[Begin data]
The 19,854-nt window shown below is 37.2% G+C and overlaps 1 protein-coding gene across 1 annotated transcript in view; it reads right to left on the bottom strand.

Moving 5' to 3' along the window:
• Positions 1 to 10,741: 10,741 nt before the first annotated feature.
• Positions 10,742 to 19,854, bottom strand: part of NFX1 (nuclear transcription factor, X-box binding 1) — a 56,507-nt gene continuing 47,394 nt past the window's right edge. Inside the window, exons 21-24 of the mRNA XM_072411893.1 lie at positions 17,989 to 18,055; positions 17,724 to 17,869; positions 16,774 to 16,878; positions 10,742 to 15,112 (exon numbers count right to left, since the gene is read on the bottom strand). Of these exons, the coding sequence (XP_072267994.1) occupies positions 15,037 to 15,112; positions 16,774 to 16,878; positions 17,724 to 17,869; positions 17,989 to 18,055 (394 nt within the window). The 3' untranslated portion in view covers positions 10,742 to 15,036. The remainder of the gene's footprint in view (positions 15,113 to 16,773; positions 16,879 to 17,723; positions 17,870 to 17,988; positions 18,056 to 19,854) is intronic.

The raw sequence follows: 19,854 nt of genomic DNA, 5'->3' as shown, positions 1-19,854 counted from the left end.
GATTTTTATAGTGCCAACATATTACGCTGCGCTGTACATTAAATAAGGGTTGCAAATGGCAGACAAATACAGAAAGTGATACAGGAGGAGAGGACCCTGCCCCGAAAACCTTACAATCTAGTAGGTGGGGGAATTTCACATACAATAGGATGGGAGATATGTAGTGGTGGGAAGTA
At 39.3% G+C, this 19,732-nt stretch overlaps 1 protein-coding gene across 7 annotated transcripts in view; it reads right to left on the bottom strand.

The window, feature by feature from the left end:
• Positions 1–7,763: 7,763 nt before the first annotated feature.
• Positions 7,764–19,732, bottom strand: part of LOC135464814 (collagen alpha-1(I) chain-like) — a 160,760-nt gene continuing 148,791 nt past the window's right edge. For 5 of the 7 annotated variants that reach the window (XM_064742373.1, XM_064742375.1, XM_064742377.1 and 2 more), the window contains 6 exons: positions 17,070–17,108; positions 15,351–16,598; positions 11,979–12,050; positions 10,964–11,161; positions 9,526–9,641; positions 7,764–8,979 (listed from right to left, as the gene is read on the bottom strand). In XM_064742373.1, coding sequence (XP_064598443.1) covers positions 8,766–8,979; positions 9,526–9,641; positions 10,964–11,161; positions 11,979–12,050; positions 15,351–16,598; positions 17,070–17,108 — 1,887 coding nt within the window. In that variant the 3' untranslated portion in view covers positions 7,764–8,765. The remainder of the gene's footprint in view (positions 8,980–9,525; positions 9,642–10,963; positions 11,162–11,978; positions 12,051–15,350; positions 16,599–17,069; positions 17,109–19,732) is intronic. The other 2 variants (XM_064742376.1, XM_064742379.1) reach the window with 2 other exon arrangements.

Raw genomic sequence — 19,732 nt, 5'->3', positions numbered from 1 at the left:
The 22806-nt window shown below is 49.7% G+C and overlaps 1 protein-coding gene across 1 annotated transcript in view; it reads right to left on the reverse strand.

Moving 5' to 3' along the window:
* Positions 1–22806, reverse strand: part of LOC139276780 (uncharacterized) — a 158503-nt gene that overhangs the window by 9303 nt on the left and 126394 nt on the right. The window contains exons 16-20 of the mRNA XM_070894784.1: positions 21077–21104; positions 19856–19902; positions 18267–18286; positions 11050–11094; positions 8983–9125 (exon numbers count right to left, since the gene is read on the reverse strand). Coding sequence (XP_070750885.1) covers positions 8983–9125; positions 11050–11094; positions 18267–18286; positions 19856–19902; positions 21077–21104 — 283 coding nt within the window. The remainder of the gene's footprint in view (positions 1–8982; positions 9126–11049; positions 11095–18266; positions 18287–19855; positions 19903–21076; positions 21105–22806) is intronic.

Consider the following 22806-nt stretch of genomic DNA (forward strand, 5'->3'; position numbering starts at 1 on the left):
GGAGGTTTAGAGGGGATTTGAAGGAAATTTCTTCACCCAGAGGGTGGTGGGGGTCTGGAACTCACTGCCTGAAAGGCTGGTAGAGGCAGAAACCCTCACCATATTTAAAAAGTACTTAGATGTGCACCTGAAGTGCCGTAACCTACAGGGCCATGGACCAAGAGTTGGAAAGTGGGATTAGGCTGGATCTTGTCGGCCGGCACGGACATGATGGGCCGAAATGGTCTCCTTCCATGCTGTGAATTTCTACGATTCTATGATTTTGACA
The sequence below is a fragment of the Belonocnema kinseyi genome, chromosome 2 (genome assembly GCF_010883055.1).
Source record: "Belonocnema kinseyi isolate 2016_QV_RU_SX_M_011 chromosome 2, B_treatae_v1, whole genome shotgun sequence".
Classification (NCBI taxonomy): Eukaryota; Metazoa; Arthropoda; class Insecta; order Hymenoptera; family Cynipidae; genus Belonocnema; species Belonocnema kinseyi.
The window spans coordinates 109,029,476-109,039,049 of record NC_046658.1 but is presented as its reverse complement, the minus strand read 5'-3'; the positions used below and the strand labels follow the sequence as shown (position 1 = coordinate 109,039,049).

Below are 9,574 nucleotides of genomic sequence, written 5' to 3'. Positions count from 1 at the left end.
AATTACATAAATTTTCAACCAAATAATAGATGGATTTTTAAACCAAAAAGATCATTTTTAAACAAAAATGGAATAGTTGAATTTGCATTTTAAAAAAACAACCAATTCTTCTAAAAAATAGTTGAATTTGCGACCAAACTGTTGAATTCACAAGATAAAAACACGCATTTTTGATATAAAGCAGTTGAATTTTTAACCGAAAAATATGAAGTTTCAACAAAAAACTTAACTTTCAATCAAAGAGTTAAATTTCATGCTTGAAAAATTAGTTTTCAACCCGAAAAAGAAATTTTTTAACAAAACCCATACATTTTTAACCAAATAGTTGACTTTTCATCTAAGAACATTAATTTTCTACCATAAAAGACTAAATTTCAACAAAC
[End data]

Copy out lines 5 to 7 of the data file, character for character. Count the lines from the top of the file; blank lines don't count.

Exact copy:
The raw sequence follows: 19,854 nt of genomic DNA, 5'->3' as shown, positions 1-19,854 counted from the left end.
GATTTTTATAGTGCCAACATATTACGCTGCGCTGTACATTAAATAAGGGTTGCAAATGGCAGACAAATACAGAAAGTGATACAGGAGGAGAGGACCCTGCCCCGAAAACCTTACAATCTAGTAGGTGGGGGAATTTCACATACAATAGGATGGGAGATATGTAGTGGTGGGAAGTA
At 39.3% G+C, this 19,732-nt stretch overlaps 1 protein-coding gene across 7 annotated transcripts in view; it reads right to left on the bottom strand.